Dr Gerry Morrow explains what you need to know about an aspect of ophthalmology called uveitis, defined as inflammation of the uveal tract, which comprises the iris, ciliary body and choroid
How easy is it to diagnose sub-types of uveitis?
Uveitis is defined as inflammation of the uveal tract, which comprises the iris, ciliary body and choroid. Inflammation may be more generalised to include the retina, the optic nerve, and the vitreous humour, known as panuveitis. (1)
This inflammation can be acute, recurrent or chronic. The most commonly affected age group is between 20-60, but it can also affect children. There are a multiplicity of causes of uveitis, including autoimmune disorders, cytomegalovirus and other infections. (1)
Symptoms and signs can be insidious and subtle, they include redness of the eye, pain, photophobia, a watering eye and sometimes (but not always) reduced vision associated with sluggish pupillary reactions.
The diagnostic problem for clinicians is three-fold:
1. There is a very long list of differential diagnoses, including relatively innocent causes of red-eye, including simple and common viral conjunctivitis.
2. A slit lamp examination is required (and the associated expertise) to make a substantive diagnosis.
3. This is a relatively rare condition; a GP may see fewer than one person a year with a new diagnosis of uveitis.
Early diagnosis is crucial to prevent the possible complication of visual loss due to secondary macular oedema, cataract and glaucoma. (2)
Given all of these problems how easy is it to make a definitive subtype diagnosis of this important and problematic condition?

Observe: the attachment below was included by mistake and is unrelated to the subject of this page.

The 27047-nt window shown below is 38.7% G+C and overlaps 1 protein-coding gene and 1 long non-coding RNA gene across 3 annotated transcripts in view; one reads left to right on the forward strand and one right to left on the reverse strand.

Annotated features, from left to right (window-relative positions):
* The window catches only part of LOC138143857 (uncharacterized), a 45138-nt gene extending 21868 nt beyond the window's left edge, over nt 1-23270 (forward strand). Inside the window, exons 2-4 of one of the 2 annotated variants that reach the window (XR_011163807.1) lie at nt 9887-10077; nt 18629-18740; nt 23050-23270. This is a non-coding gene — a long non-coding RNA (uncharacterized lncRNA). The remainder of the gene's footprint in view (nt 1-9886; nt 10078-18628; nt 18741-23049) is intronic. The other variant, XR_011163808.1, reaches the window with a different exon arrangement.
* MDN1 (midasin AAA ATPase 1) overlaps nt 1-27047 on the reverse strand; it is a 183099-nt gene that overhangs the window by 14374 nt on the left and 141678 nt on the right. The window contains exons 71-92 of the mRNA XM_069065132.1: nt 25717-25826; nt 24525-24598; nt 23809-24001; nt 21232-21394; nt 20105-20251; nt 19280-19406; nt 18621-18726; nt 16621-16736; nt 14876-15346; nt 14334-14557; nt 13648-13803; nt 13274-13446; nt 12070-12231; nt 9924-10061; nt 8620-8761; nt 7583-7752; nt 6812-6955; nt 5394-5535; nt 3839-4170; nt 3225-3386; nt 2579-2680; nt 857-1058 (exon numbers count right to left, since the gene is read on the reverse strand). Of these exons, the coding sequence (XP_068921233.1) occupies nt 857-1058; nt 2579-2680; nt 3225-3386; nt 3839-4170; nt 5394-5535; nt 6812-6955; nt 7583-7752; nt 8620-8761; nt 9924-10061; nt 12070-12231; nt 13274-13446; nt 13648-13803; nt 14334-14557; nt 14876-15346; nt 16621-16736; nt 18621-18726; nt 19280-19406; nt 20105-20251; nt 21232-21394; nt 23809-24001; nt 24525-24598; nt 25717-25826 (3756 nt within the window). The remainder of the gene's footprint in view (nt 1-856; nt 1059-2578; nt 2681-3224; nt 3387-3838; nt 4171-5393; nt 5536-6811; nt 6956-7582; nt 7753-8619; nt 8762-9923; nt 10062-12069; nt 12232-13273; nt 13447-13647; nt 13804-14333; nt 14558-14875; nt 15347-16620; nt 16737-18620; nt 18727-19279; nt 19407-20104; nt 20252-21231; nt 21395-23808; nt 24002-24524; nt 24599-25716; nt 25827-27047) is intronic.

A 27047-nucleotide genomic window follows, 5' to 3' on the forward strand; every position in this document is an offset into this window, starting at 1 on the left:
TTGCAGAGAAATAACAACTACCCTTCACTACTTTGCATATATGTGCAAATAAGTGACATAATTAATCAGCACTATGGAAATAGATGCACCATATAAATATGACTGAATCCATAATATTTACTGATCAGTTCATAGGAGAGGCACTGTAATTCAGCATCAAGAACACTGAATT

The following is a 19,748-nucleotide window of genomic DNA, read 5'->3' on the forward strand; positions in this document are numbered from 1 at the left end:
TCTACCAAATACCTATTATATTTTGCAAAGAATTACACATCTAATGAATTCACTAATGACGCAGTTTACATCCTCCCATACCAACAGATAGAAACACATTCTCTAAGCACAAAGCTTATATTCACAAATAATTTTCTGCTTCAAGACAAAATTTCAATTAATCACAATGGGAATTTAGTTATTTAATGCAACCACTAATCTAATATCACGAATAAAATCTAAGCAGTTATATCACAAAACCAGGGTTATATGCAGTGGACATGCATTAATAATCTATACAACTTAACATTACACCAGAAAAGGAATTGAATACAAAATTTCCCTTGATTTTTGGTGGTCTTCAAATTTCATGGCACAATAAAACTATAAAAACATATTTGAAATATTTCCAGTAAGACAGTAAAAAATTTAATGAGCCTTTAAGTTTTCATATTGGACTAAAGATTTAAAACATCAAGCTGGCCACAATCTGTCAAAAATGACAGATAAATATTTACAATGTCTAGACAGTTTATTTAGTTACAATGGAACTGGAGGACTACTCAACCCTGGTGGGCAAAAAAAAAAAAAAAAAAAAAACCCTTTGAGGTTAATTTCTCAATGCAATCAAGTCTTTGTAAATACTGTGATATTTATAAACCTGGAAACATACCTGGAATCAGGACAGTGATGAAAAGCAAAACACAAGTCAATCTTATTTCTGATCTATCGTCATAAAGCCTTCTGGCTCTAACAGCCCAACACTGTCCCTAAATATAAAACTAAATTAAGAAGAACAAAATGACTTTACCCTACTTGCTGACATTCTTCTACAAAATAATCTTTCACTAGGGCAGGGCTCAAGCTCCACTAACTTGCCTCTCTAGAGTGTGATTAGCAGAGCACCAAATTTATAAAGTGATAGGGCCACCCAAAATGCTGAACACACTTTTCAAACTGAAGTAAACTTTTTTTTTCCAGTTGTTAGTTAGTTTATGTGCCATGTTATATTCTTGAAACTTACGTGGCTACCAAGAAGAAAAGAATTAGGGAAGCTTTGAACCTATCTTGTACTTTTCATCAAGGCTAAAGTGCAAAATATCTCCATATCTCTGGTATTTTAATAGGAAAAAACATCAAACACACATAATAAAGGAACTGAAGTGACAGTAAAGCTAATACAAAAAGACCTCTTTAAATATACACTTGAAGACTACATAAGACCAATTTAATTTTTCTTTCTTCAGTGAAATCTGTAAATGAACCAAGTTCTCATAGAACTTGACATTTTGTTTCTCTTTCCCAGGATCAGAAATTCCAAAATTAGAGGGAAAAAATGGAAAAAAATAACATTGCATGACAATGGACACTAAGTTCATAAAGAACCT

According to a paper in the American Journal of Ophthalmology, the answer is ‘not very easy.’ The authors set out to measure how likely uveitis experts were to agree on a diagnosis of sub-types of uveitis in 5766 patients. 76 investigators and nine committees reviewed case notes and images for all these patients and reported on how much agreement on a specific diagnosis there was between reviewers. (3)
Their analysis relied on the concept of measuring interrater reliability, which is the correlation statistic kappa (k). If k = 1 this means that both clinicians agree exactly on a diagnosis. If k = minus 1 then there is complete disagreement. Most research is based on figures of k= 0.81 to 1 as providing ‘almost perfect’ agreement. (4)
In the uveitis interobserver agreement paper, it was found that even amongst uveitis experts’ variability was only ‘moderate at best’ as the whole series of 5766 patients, k = 0.39, with a range of 0.23-0.79. It was only when teleconferences were organised to create a consensus between clinicians that the variability correlation was moved much closer to complete agreement. (3)
Crucially this agreement has fed into a final dataset for machine learning in order to assist the development of clearer diagnostic criteria for each diagnostic class of uveitis.
It is hoped that this work will help GPs and other clinicians in their diagnostic challenge of managing patients with visual symptoms in order to exclude or refer people with possible uveitis.
1. NICE Clinical Knowledge Summaries Uveitis. Available from: https://cks.nice.org.uk/uveitis
2. The College of Optometrists Uveitis Clinical Management Guidelines. Available from: https://www.college-optometrists.org/guidance/clinical-management-guidelines/uveitis-anterior-acute-and-recurrent-.html
3. Jabs D.A. et al 2018 Interobserver Agreement Among Uveitis Experts on Uveitic Diagnoses: The Standardization of Uveitis Nomenclature Experience. American Journal of Ophthalmology Volume 186, Available from: https://www.sciencedirect.com/science/article/pii/S0002939417304592
4. McHugh M. L. 2012. Interrater reliability: the kappa statistic. Biochemia Medica, 22(3), 276–282. Available from: https://www.ncbi.nlm.nih.gov/pmc/articles/PMC3900052/
Dr Gerry Morrow
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